Cyberattacks are coming at every organization from all directions, and the numbers are astounding. There were 2.5 billion malware attacks and 2.5 trillion intrusion attempts in the first half of 2021 alone. Among the most common cyberattacks, ransomware has been daily headline news for a good reason. According to the FBI’s Internet Crime Complaint Center (IC3), from January to July 31, 2021, 2,084 ransomware complaints were received, reflecting more than $16.8M in losses, a 20 percent increase in reported losses compared to the same time frame in 2020.
With those numbers in mind, it’s essential that you understand the myriad of strategies hackers use to get into your networks and wreak havoc. Here are some of the most common cyberattack vectors, along with a brief explanation of how they work.
1. The menace of malware
With 2.5 billion malware attacks in just six months, the concern is no longer if but when you’ll face an attack. Malware is a malicious application that is typically designed to provide a hacker with persistent access to a network. Some malware attacks steal credentials or other valuable data, while others want to disrupt your organization. Similar to ransomware, a malware variant, this type of cyberattack often incorporates extortion, e.g., encrypting files and demanding a ransom in exchange for the decryption key. Given the number of attacks, it’s worth considering a Cybersecurity Workshop, a one-on-one review to help you assess your security posture and prepare a secure malware cyber defense.
2. Phishing for information
A form of social engineering, phishing attacks try to fake out unsuspecting victims by posing as a trusted contact or organization. The attack’s goal is usually to get that person to hand over high-value information like passwords, credit card numbers, and confidential company files. Unfortunately, phishing attacks can be hard to spot, so they are also among the most common cyberattacks. That’s why it’s worth looking at Cybersecurity Awareness Training, so your people know what to look for in a social engineering scheme.
3. Distributed DDoS disruptions
In a Distributed Denial-of-Service (DDoS) attack, an attacker overwhelms your target server with traffic, attempting to disrupt and potentially crash the target. Most sophisticated firewalls can detect and respond to traditional DDoS attacks, while distributed DDoS attacks leverage multiple compromised devices to swarm the target with unwanted traffic. Learn more about how you can help prevent a DDoS attack and recover faster in our VP of Enterprise Risk Management’s blog.
4. SQL injection incidents
SQL ranks near or at the top of database management systems in terms of popularity. With so many SQL systems out there, hackers have found another ripe target. Typically using an HTML form on a webpage, a successful SQL injection attack can exploit any form data permissions that haven’t been set correctly. That makes it possible for a hacker to execute queries that create, modify, or delete the data stored in the database.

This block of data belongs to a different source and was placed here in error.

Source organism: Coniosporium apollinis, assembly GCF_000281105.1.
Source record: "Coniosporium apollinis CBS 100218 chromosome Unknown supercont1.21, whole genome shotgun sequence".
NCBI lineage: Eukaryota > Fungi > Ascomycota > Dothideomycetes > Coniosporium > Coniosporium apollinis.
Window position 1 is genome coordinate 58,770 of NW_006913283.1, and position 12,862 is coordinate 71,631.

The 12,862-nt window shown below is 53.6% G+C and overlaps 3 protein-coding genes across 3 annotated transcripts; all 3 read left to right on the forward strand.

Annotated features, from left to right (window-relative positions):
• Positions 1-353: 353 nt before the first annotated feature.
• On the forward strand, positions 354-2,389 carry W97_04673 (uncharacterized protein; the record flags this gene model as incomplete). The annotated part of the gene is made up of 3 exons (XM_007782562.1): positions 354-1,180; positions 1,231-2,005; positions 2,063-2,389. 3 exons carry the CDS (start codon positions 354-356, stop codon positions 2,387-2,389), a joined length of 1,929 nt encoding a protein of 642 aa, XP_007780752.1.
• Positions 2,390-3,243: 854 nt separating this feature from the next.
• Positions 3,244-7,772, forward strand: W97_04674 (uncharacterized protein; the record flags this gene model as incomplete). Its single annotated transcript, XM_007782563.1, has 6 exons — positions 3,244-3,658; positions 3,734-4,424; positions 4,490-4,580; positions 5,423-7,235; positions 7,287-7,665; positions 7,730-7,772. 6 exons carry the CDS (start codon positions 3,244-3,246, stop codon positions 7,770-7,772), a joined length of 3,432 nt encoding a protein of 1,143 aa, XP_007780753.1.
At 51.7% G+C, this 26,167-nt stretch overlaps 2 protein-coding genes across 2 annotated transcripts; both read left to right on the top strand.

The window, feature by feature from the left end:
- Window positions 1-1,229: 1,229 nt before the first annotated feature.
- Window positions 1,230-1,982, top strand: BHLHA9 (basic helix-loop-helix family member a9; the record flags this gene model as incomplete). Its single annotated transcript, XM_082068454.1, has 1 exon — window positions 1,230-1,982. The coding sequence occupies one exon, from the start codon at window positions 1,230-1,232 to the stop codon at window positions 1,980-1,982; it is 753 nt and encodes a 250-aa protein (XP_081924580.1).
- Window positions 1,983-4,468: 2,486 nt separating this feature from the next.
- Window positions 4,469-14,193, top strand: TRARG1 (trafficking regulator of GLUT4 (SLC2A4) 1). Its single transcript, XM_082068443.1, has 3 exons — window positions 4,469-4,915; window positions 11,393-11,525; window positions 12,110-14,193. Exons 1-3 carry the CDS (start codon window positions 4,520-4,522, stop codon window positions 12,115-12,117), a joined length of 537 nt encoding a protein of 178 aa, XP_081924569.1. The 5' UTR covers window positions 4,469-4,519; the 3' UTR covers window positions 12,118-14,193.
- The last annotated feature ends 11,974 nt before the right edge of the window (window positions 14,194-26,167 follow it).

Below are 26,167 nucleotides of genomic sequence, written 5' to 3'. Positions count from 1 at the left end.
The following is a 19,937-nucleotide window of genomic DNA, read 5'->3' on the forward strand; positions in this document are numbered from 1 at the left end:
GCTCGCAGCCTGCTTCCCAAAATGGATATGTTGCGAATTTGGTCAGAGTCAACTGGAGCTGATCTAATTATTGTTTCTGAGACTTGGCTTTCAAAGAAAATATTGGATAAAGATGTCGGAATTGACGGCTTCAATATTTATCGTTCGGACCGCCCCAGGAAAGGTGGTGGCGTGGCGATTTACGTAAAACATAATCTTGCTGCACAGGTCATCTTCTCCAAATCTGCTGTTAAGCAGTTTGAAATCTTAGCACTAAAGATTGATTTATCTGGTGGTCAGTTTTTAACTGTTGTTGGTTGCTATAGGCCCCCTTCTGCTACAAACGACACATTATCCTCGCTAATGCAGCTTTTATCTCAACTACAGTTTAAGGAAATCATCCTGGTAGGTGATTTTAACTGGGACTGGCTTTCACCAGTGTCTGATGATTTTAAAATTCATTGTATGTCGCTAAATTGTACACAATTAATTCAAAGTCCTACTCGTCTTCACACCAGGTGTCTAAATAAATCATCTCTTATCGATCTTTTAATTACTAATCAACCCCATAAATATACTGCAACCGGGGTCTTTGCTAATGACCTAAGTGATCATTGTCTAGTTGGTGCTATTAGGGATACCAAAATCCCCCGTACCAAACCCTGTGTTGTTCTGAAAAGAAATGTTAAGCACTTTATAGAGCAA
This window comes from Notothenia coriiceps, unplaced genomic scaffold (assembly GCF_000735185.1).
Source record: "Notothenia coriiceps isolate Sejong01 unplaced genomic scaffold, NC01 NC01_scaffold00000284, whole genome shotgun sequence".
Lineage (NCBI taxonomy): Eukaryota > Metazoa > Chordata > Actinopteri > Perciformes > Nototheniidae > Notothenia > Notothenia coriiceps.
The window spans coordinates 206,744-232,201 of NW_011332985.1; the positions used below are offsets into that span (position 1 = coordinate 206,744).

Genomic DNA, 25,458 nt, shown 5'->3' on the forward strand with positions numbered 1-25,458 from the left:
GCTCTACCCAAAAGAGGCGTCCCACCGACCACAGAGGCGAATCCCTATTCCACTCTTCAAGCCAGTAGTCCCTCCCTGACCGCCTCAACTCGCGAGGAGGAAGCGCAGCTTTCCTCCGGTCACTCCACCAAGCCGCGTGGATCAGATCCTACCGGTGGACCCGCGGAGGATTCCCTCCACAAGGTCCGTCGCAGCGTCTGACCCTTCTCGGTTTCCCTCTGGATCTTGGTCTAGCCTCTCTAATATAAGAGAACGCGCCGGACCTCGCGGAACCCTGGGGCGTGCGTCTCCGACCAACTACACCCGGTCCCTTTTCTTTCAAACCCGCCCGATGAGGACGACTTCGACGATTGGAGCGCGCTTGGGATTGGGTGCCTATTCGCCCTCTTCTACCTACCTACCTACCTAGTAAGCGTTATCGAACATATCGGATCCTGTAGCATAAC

5. Man-in-the-middle attacks
In a man-in-the-middle (MITM) attack, a hacker intercepts a communication between two parties as an entry point for spying, stealing personal information or credentials, or causing a disruption in some other way. With today’s end-to-end encryption capabilities, MITM attacks have become far less of a nuisance.
6. Zero-Day vulnerabilities
A zero-day attack occurs when a hacker discovers a vulnerability in a widely-used application or operating system. The hacker then targets organizations using the software to exploit the vulnerability before a patch becomes available.
7. Digging in via DNS tunneling
In this sophisticated attack vector, the intent is to provide hackers with persistent access to a specific target. DNS tunneling has a greater chance of success when going after organizations that fail to monitor DNS traffic for malicious activity. That lack of monitoring lets the attacker insert or “tunnel” malware into DNS queries sent from the client to the server, opening a persistent channel that most firewalls can’t detect. An effective Monitoring and Alerting service can go a long way toward preventing successful DNS tunneling attacks.
8. Business email compromise trickery
A business email compromise (BEC) attack targets specific individuals in your organization, usually a high-level employee that has the authority to execute financial transactions. The objective is to trick the victim into transferring money into an account owned by the hacker. BEC attacks require research and planning—gathering information about your employees, customers, business partners, and other stakeholders—that can be leveraged to convince the target to hand over the money. BEC attacks can be among the costliest forms of cyberattack.
Strengthen your defenses
With so many threats, solving the cybersecurity equation isn’t easy. You may want to begin with CyberDefense Suite that includes the expert help to put the resources and sophisticated tools in place to monitor risks and malicious activity before they threaten your business.
I hope you found this information helpful. As always, contact us any time—we’re always happy to help.
Until next time,